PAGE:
Now That’s What I Call Sing 2 Review


Any excuse to bust out my Singstar mics is one that I’ll happily take, and with the second instalment of Now That’s What I Call Sing now on our consoles I did just that, and it’s amazingly underwhelming. The game has quite a small target audience, as seen from the get-go. Ultimately, it seems their aim was to sell to people who own games consoles, like to sing, and listen only to pop/chart music – and I’m not saying there’s anything wrong with that, but it limits the game and its potential a lot. I’m passionate about gaming and singing but of the 30 songs the game comes with, I maybe knew of about 5 of them, and knew the lyrics to 3, so I wasn’t playing for long.

Justin Bieber’s ‘Sorry’, Zayn’s ‘PILLOWTALK’, LMFAO’s ‘Sexy and I Know It’, Megan Trainor’s ‘No’ and Coldplay’s ‘Adventure of a Lifetime’ are among the tracks featured on the game, so if you want a karaoke game with a few more genres you’re probably going to have to wait for a game called “Now That’s What I Call Sing: Rock” or something along those lines, which is a frankly impractical name for a game.


As a karaoke game, it does the job. There’s nothing particularly bad about it but at the same time there’s nothing special about it either. It has everything you would want from a karaoke game – lyrics on the screen, music videos in the background, the note guide and the ability to play with up to eight friends (with the use of the microphone app). It also comes with different game modes: Classic, Duet, Pass The Mic and By Heart (lyrics disappear) to make it more fun, especially at parties. It’s hard to make singing more interesting than what it is, so it’s great that they’ve tried. Do I wish there was more online involvement? Yes. There’s online leader boards, but I’d love to see an online multiplayer similar to what you’d find in the Just Dance games.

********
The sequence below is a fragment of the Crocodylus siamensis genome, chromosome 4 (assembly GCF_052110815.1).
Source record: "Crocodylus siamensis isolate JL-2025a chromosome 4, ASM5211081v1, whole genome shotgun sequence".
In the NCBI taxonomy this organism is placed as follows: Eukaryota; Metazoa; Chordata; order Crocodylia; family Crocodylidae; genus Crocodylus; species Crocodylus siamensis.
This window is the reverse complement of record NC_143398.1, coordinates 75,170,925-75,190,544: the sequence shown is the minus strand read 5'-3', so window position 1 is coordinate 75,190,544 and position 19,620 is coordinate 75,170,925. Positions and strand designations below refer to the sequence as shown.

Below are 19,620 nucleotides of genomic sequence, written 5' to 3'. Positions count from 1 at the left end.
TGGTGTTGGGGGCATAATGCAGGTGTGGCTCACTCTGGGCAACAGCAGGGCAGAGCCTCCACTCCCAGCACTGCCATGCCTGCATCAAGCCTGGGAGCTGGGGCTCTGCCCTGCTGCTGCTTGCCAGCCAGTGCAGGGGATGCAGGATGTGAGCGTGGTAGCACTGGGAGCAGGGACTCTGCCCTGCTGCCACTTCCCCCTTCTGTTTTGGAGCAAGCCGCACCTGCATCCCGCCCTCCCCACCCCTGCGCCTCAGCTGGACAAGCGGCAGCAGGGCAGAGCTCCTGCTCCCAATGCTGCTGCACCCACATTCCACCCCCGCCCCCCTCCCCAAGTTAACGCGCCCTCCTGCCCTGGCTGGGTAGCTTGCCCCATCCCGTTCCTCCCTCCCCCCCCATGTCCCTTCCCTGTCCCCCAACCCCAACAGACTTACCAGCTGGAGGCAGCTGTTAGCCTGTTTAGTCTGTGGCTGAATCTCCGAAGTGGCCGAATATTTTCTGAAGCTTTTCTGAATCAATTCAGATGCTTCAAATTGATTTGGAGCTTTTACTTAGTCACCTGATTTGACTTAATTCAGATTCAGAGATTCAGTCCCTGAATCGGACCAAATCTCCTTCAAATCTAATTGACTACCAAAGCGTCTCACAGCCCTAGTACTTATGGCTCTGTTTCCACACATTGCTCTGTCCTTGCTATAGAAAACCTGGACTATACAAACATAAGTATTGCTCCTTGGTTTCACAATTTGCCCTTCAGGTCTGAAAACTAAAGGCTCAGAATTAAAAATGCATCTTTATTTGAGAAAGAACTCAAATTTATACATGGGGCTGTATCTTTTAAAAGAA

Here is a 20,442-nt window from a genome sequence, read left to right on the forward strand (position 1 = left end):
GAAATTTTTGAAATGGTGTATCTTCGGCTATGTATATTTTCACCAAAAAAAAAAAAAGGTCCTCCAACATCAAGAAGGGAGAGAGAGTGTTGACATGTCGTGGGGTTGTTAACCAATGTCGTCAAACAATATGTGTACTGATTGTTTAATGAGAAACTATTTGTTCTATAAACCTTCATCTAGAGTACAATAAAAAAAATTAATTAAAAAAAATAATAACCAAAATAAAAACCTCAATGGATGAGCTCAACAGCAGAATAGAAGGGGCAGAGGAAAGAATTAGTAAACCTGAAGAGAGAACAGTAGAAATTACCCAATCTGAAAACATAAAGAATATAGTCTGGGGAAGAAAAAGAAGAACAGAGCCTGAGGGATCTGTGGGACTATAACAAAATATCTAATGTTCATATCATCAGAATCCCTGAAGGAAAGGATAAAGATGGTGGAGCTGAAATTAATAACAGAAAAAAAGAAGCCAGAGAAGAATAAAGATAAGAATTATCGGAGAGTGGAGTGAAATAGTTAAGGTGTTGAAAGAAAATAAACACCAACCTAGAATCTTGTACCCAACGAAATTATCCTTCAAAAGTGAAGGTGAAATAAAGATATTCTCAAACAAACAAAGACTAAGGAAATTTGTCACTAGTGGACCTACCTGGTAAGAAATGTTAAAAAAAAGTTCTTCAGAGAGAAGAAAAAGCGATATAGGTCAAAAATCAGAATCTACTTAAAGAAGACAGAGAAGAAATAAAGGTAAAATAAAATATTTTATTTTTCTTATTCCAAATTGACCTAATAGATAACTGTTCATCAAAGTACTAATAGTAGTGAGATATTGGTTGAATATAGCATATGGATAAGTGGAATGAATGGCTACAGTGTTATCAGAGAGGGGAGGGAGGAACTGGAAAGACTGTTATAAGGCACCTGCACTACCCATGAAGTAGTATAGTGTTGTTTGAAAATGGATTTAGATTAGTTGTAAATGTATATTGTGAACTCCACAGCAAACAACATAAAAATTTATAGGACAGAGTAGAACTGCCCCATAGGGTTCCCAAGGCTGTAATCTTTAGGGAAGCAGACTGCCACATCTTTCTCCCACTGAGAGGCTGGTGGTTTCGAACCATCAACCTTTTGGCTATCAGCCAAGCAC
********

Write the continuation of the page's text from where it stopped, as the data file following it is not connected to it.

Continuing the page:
In regards to the lack of songs (30 may seem like a lot, but it’s really not), Now That’s What I Call Sing 2 developer, Ravenscourt, have said they will release song packs throughout the year – but they promoted this game with specific reference to being able to log onto the store and buy more songs, so when I tried to do exactly that and saw that there were literally NO SONGS in the store it was very lacklustre. But in the long run, this will make the game more re-playable and there’s nothing wrong with that.


Due to the game being mostly music videos and pop songs, there’s not all that much to say about graphics and soundtrack; but for the little that is in the game they’re pretty good. Fonts that are easy to read, which is definitely necessary if your knowledge of lyrics isn’t particularly fab; the colours are good, mostly neon and bright which works for the genre and the cheesy pop nature of the game itself. The sound effects are great really, a fun little tune to go along with the small amount of time you spend on the menus and honestly there’s nothing wrong with any of it… it’s just very much the same of what gamers who like karaoke games would be used to by now. There’s nothing particularly original in Now That’s What I Call Sing 2 and if there were, it may have received a higher review score.

To conclude, Now That’s What I Call 2 is a good karaoke game: it has everything you need for a fun gaming experience, nothing particularly out of the ordinary but it has substance and there’s nothing wrong with sticking to a genre template when you know it works. If you like cheesy, recent pop music and fun party games, there’s nothing to stop you from buying this… other than the price. It’s not worth the £29.99 they’re asking for, especially since to get more music you’ll have to pay extra, but if you don’t mind paying that then why not?


REVIEW CODE: A complimentary Sony Playstation 4 code was provided to Brash Games for this review. Please send all review code enquiries to

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